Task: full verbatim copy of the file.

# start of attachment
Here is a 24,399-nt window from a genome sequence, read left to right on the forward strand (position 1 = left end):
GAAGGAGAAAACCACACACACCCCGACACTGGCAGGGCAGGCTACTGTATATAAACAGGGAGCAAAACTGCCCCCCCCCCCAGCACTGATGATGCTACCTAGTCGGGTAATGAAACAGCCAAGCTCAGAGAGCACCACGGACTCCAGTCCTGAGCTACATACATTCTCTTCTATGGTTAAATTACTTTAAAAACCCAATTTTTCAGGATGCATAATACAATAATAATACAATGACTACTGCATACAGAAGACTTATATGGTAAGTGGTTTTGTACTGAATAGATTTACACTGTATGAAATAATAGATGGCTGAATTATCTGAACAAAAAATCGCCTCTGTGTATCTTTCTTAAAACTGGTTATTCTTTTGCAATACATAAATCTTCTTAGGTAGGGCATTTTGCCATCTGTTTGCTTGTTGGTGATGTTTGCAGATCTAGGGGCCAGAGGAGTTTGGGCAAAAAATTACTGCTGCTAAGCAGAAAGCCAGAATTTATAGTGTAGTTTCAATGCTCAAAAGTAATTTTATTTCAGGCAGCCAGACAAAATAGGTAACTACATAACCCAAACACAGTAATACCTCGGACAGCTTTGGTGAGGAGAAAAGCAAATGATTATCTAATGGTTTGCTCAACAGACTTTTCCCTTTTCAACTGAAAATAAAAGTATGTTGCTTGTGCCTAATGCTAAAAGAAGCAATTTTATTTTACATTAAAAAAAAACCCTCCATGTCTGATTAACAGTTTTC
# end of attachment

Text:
Here is a 24,399-nt window from a genome sequence, read left to right on the forward strand (position 1 = left end):
GAAGGAGAAAACCACACACACCCCGACACTGGCAGGGCAGGCTACTGTATATAAACAGGGAGCAAAACTGCCCCCCCCCCCAGCACTGATGATGCTACCTAGTCGGGTAATGAAACAGCCAAGCTCAGAGAGCACCACGGACTCCAGTCCTGAGCTACATACATTCTCTTCTATGGTTAAATTACTTTAAAAACCCAATTTTTCAGGATGCATAATACAATAATAATACAATGACTACTGCATACAGAAGACTTATATGGTAAGTGGTTTTGTACTGAATAGATTTACACTGTATGAAATAATAGATGGCTGAATTATCTGAACAAAAAATCGCCTCTGTGTATCTTTCTTAAAACTGGTTATTCTTTTGCAATACATAAATCTTCTTAGGTAGGGCATTTTGCCATCTGTTTGCTTGTTGGTGATGTTTGCAGATCTAGGGGCCAGAGGAGTTTGGGCAAAAAATTACTGCTGCTAAGCAGAAAGCCAGAATTTATAGTGTAGTTTCAATGCTCAAAAGTAATTTTATTTCAGGCAGCCAGACAAAATAGGTAACTACATAACCCAAACACAGTAATACCTCGGACAGCTTTGGTGAGGAGAAAAGCAAATGATTATCTAATGGTTTGCTCAACAGACTTTTCCCTTTTCAACTGAAAATAAAAGTATGTTGCTTGTGCCTAATGCTAAAAGAAGCAATTTTATTTTACATTAAAAAAAAACCCTCCATGTCTGATTAACAGTTTTC